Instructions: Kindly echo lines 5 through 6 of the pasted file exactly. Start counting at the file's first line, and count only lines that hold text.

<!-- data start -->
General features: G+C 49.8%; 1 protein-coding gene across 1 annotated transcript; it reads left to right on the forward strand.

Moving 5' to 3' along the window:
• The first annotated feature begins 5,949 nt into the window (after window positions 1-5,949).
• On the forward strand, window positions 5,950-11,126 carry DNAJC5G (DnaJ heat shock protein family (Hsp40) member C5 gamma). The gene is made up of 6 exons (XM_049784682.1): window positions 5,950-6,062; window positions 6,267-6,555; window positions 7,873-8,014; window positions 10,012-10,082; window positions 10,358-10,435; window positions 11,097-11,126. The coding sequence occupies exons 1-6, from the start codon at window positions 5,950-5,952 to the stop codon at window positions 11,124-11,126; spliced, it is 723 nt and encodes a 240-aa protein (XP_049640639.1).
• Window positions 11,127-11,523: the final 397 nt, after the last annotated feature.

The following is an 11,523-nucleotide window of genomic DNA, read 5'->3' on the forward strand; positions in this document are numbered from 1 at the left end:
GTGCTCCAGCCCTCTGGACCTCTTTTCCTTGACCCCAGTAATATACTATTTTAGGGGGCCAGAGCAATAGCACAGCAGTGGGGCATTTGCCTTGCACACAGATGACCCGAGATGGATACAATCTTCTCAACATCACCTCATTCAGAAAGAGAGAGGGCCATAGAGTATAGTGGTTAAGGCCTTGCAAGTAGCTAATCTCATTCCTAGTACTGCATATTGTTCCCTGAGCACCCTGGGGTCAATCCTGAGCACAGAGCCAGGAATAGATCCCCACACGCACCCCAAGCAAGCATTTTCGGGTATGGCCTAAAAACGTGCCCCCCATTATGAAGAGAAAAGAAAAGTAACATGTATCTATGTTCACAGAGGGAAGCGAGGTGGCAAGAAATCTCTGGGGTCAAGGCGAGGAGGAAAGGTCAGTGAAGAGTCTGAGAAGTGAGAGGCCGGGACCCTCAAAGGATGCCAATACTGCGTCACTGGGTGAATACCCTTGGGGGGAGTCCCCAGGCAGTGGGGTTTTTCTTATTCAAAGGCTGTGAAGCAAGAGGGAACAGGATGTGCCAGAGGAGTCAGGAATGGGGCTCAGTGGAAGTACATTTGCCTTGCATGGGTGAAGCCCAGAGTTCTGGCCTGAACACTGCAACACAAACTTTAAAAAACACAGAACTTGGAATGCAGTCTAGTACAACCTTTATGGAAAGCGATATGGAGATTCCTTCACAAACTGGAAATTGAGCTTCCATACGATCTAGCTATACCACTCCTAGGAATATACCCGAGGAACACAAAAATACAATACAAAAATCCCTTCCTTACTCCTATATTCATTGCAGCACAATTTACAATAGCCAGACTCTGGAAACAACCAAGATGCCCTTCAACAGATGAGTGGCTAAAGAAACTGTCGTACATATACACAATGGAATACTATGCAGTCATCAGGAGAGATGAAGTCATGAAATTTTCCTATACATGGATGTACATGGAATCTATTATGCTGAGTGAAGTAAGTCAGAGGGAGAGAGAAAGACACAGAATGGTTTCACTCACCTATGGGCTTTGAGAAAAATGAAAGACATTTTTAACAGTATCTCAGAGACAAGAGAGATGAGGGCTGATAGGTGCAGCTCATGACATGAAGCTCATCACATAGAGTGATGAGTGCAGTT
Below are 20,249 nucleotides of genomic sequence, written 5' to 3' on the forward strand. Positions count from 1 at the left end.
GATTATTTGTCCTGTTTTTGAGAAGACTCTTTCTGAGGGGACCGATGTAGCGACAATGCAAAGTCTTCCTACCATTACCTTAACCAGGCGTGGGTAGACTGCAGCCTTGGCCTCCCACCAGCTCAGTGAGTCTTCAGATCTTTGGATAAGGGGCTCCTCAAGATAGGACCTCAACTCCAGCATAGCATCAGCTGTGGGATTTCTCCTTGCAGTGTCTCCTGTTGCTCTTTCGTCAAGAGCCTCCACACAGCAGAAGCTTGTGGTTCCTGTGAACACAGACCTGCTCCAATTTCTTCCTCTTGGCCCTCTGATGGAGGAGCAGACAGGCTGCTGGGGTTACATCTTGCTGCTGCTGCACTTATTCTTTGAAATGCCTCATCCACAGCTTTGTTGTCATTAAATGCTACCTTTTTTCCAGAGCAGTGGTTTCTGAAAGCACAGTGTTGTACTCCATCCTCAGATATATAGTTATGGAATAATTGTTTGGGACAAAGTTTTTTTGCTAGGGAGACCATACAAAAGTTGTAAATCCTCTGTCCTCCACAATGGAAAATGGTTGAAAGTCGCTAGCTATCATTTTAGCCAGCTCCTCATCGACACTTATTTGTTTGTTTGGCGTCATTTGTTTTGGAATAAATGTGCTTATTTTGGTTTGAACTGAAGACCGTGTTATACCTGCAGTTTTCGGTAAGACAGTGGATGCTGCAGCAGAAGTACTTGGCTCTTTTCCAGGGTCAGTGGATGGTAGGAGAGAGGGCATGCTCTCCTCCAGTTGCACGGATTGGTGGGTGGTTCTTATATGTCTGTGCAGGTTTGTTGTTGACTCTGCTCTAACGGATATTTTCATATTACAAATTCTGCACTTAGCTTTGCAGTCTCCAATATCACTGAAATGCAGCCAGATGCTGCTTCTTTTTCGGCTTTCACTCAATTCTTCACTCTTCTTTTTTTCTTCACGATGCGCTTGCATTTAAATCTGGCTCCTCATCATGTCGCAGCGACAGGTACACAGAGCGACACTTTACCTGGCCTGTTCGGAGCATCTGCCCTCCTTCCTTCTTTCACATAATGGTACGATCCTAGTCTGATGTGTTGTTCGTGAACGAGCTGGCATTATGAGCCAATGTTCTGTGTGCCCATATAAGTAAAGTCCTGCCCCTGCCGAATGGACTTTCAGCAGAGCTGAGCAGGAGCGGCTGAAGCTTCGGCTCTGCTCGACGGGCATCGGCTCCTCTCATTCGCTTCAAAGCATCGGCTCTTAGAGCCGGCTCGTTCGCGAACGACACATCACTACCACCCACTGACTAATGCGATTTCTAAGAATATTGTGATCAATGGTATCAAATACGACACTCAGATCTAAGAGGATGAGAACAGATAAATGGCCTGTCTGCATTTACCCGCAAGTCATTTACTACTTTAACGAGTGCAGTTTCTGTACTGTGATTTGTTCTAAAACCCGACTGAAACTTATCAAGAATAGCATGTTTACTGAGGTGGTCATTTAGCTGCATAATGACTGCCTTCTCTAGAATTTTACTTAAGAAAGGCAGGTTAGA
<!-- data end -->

• Window positions 11,127-11,523: the final 397 nt, after the last annotated feature.

The following is an 11,523-nucleotide window of genomic DNA, read 5'->3' on the forward strand; positions in this document are numbered from 1 at the left end: